Governor Carney Signs Bill To Expunge Some Cannabis Convictions

By Benjie Cooper

IG: @nuglifenews

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Delaware decriminalized cannabis in 2015 when then-governor Jack Markell signed HB39, a bill reducing possession penalties for up to an ounce from a misdemeanor with possible jail time to a civil infraction with a $100 fine.

The state also legalized medicinal cannabis in 2011 by passing SB17, protecting certified patients from arrest.

Current Delaware governor John Carney signed SB197 into law on Wednesday, August 29, mandating the expungement of some people’s cannabis convictions.

“As a supporter of criminal justice reform, this is common sense legislation to provide equity for those previously convicted of offenses that are no longer illegal,” said Senate Minority Whip and bill co-sponsor Greg Lavelle [R-Sharpley] in a statement. “The narrow scope of this legislation provides relief, specifically to those with no other criminal convictions. This will expedite these expungements without overburdening the system.”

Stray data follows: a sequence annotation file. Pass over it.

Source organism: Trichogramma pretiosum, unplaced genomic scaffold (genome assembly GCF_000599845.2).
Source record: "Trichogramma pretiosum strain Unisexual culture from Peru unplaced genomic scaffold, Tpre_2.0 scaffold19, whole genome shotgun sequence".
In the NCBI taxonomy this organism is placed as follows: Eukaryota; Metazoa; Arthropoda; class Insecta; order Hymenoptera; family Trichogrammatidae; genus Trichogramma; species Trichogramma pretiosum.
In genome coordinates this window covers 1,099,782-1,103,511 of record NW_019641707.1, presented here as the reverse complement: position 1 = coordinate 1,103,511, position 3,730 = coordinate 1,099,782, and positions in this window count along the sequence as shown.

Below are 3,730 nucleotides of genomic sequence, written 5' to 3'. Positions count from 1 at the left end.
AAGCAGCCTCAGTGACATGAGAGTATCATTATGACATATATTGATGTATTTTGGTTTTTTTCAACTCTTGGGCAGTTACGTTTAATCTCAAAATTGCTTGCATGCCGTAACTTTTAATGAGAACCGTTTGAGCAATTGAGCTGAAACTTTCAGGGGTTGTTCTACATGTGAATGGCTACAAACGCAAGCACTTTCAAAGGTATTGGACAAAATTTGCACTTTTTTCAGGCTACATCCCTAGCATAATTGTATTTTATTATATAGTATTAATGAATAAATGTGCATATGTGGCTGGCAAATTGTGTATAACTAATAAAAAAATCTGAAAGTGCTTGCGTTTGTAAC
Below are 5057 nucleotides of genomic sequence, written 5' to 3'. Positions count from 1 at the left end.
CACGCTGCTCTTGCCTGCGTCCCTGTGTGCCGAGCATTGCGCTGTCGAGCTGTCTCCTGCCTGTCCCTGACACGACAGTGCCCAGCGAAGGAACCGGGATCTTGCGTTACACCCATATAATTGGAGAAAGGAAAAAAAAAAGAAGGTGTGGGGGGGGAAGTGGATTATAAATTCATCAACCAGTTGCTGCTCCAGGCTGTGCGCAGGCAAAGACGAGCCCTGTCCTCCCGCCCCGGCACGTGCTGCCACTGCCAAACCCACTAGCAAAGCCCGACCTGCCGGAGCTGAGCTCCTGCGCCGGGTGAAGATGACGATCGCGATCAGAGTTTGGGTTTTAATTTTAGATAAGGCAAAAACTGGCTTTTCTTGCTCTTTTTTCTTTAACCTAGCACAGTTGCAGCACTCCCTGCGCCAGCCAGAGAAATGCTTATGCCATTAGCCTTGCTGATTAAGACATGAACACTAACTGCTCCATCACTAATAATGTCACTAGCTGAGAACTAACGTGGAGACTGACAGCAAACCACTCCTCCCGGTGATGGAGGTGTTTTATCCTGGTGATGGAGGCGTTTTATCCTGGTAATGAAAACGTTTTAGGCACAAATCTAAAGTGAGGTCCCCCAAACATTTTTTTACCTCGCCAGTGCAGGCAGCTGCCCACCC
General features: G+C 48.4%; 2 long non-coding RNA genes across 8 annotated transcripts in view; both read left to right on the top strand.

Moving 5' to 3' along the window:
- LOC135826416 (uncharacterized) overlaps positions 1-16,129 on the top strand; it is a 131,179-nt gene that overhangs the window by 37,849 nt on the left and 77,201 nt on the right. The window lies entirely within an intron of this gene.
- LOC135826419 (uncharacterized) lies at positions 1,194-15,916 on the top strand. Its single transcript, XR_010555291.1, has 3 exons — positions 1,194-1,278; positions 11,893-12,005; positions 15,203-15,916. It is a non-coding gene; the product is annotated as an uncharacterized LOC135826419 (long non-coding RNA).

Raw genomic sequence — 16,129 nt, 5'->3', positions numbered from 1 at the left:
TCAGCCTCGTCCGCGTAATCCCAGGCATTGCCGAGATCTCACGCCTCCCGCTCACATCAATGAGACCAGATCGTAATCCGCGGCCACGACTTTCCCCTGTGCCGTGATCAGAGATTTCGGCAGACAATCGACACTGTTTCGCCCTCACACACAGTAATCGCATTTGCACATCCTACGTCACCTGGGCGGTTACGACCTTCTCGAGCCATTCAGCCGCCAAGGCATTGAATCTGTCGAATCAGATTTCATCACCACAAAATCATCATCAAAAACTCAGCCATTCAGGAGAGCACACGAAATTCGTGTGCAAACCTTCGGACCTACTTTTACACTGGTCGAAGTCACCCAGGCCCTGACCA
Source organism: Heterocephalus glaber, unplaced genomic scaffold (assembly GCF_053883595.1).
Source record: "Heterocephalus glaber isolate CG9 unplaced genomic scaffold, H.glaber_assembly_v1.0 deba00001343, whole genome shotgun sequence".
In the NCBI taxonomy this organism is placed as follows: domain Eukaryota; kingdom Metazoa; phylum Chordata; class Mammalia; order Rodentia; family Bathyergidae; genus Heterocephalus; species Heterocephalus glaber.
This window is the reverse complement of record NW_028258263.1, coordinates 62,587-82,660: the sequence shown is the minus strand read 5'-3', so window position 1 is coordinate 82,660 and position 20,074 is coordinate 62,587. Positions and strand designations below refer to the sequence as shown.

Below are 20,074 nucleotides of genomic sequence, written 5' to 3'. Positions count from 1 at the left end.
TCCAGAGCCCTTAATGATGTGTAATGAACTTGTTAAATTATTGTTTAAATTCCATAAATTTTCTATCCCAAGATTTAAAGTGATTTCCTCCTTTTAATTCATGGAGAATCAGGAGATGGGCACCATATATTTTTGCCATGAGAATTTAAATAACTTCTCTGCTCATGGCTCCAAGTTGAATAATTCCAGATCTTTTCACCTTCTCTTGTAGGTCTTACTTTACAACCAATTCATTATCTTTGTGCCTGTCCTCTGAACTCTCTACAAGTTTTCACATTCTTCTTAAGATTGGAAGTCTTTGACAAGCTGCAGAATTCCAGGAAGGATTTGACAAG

According to the Office of Defense Services, somewhere between 500 and 700 Delaware residents will be able to take advantage of the new legislation, but only those who have no other criminal convictions on their record. Only those with a single cannabis offense in their file will be allowed to have it sealed.

“Delaware has made significant strides forward in the criminal justice system in recent years, and this bill is another step in the right direction said House Majority Leader and co-sponsor Valerie Longhurst [D-Bear]. “Hundreds of Delaware residents have criminal convictions for simply possessing a small amount of marijuana before we decriminalized it. This new law will help these residents clear their records of minor infractions and allow them to move forward with their lives.”

To have their offense expunged, eligible individuals must submit a request to the State Bureau of Identification, pay the required fee, and fill out the mandatory expungement form. The new law does not apply to convictions for amounts higher than the decriminalized limit of one ounce.